I wonder if when they start growing meat in labs, if the Vegans will be against that also, since no animal will have suffered by producing it?

            1. I wonder if when they start growing meat in labs, if the Vegans will be against that also, since no animal will have suffered by producing it?

              Yes.

      2. Is paleo-terrorism, like, stoning people? Spears of mass destruction?

        1. Concealed-carry fire-harden spears.

        2. In case you weren’t joking, it’s a reference to the meat-heavy paleo diet.

          1. I figured, which makes it idiotic hyphenated. Those would be paleo terrorists. Duh.

            1. I just got done cooking lunch on the grill, mostly meat.

              I guess the NSA was right to keep me on that terrorist list, after all.

      3. 1. It’s nice to see them admit that “privileged” is a nonsensical buzzword

        2. I like that the paleo diet is driving them up the wall. BACON AND EGGS, BITCHES!

      4. Now she parades around town in her yoga pants, eating entire packages of bacon on every street corner as a middle finger to honest vegans everywhere.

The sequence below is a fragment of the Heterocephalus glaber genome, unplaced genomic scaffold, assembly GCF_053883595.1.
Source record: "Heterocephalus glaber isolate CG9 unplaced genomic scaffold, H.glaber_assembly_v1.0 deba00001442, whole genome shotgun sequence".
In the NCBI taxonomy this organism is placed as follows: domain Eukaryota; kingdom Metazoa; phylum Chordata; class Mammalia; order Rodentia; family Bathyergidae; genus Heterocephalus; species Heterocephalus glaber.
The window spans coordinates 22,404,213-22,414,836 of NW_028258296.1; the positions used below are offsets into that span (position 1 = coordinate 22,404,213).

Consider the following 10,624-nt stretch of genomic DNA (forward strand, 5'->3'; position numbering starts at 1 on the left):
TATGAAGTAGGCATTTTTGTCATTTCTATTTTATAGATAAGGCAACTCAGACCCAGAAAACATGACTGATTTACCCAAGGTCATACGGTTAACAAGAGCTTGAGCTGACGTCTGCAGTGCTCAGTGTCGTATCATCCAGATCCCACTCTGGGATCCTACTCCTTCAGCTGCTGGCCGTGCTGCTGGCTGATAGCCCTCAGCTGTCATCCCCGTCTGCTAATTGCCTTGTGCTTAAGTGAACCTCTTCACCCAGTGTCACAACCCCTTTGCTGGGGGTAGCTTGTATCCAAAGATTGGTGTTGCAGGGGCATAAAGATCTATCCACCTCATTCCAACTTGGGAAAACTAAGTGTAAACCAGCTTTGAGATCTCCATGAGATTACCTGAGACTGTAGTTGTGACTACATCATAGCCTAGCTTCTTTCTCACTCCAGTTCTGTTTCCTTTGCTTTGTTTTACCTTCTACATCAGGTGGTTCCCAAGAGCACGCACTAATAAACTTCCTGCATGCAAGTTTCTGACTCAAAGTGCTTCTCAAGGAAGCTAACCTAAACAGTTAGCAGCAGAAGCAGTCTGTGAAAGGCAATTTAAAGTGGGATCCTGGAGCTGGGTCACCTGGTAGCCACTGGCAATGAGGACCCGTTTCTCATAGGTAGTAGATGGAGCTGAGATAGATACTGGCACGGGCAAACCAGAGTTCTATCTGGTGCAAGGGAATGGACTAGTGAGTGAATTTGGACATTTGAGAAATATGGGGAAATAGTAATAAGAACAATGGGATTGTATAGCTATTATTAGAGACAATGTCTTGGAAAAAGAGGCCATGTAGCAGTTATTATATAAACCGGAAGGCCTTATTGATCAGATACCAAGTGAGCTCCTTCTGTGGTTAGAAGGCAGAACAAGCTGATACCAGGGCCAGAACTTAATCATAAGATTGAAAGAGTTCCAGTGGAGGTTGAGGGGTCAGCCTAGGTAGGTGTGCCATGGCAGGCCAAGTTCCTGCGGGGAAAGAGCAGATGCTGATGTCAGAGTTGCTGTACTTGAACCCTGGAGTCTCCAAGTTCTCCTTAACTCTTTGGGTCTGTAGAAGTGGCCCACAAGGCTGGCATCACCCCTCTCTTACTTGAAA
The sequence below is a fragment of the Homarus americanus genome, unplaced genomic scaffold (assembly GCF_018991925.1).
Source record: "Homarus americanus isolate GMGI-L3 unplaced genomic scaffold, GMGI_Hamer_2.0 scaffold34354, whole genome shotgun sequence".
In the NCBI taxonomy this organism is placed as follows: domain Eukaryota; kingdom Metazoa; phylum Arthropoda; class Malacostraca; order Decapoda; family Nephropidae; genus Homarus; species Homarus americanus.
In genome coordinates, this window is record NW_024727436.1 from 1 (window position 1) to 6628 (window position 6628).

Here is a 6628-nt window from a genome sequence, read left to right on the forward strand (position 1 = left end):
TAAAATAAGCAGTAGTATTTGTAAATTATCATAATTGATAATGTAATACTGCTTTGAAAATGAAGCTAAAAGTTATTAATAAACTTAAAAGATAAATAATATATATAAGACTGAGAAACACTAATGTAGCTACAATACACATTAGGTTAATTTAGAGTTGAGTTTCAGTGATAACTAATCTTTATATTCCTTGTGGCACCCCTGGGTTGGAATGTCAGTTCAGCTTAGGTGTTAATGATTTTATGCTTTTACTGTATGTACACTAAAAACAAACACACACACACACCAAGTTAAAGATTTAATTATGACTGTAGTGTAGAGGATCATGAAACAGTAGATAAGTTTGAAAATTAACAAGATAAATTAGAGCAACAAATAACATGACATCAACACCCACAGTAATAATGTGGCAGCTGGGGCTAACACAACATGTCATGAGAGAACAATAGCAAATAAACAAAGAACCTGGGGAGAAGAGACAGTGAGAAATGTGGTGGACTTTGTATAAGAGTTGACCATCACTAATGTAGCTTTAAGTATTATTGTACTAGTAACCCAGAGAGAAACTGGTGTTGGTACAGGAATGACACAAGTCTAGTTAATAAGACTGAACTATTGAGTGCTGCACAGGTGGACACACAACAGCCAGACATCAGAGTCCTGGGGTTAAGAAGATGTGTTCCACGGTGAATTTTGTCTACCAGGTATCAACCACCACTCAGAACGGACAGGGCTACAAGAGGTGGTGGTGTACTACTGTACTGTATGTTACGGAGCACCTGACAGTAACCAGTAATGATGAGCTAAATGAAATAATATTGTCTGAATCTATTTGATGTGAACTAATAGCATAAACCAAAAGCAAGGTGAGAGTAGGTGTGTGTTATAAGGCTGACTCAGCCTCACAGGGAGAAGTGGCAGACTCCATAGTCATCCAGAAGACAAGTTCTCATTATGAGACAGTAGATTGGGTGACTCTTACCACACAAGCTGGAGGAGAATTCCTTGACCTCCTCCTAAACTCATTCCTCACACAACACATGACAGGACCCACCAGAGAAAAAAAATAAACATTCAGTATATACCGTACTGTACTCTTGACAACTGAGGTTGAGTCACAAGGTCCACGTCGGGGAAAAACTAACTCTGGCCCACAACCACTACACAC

I think we can safely file this under ‘shit that didn’t happen.’

        1. They are crazier than all of my ex-girlfriends rolled into one ball of crazy.

        2. Now she parades around town in her yoga pants

          Stupid, sexy Lydia!

  6. Is there a more punchable face than Mike Bloomberg? Nanny Lifetime Achievement AND Most Punchable Man in the Universe? Dude is epic.

    1. I dunno. Krugnuts, if not tied, is a very close second.

      1. Faces more punchable than Bloomberg:

        Patrick Kennedy

        Lindsey Graham

        Ezra Klein

        1. David Frum

        2. Not to mention that if you want to punch Bloomberg, you’ll have to get him to stand on a stool so that you don’t hurt your back from bending too far while punching downward.

          1. I can just imagine Bloomberg telling his psychiatrist:

            “I don’t have a Napoleon Complex! Napoleon had a me complex!” <- Stolen shamelessly from Phineas and Ferb

        3. Perez Hilton

          Pauli Shore

      2. Jonathan Chait

        Robert Reich

        There are a bunch of totalitarians more punchable than Bloomy.

    2. A better question is what statist fuck face is not punchable?

    3. My nephew makes that same face when he is messing his diaper.

  7. Homicides have dropped since (the original) Law & Order was cancelled.

    So Dick Wolf was to blame.

  8. Is Bloomburg the Giant Douche or the Shit Sandwich?

    1. Both.

  9. OT: http://news.cnet.com/8301-1357…..ollection/